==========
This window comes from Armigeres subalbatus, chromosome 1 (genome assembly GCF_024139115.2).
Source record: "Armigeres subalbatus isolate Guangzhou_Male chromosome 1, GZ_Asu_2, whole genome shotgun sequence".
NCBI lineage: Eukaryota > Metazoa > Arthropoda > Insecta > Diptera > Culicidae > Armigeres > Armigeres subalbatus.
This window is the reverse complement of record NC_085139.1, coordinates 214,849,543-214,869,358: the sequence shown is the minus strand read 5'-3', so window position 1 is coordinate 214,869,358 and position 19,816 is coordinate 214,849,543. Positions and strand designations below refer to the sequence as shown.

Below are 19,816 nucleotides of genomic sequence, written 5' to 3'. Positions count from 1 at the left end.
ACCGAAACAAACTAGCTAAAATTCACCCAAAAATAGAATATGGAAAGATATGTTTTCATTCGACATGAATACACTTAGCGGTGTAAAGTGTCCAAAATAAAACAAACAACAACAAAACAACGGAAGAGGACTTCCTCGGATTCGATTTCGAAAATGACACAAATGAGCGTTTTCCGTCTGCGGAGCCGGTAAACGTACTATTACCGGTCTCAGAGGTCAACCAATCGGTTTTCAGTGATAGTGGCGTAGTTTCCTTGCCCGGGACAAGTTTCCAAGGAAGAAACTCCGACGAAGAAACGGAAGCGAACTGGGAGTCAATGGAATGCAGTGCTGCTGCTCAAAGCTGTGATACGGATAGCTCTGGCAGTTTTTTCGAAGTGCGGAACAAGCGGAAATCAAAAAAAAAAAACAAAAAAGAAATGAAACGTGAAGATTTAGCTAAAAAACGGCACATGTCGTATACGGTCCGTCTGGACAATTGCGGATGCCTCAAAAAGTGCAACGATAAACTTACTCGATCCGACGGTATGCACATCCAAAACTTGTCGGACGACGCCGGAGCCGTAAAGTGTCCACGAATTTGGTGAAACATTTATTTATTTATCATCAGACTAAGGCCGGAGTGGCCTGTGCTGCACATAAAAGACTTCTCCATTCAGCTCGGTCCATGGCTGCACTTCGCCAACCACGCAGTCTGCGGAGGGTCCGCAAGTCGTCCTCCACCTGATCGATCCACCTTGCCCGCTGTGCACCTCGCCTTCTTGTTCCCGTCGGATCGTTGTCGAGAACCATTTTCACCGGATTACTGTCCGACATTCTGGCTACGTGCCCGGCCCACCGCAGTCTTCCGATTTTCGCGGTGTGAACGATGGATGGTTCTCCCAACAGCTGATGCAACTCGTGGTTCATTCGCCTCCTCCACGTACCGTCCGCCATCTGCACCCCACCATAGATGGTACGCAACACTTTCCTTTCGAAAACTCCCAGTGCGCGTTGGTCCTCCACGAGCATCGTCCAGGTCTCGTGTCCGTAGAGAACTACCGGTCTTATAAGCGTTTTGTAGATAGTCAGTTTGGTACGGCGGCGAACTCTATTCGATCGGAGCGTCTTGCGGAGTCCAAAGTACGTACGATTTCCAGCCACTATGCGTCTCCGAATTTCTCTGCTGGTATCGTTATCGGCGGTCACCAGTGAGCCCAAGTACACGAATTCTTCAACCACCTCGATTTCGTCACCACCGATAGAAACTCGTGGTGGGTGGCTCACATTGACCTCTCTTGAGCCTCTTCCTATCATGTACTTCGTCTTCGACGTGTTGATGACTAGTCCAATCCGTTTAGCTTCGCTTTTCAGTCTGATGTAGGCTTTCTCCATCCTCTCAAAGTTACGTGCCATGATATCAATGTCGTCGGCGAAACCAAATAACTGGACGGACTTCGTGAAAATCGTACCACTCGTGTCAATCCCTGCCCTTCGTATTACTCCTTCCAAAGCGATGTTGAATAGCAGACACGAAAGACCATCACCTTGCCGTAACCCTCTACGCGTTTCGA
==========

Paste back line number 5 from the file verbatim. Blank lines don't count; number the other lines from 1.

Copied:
Below are 19,816 nucleotides of genomic sequence, written 5' to 3'. Positions count from 1 at the left end.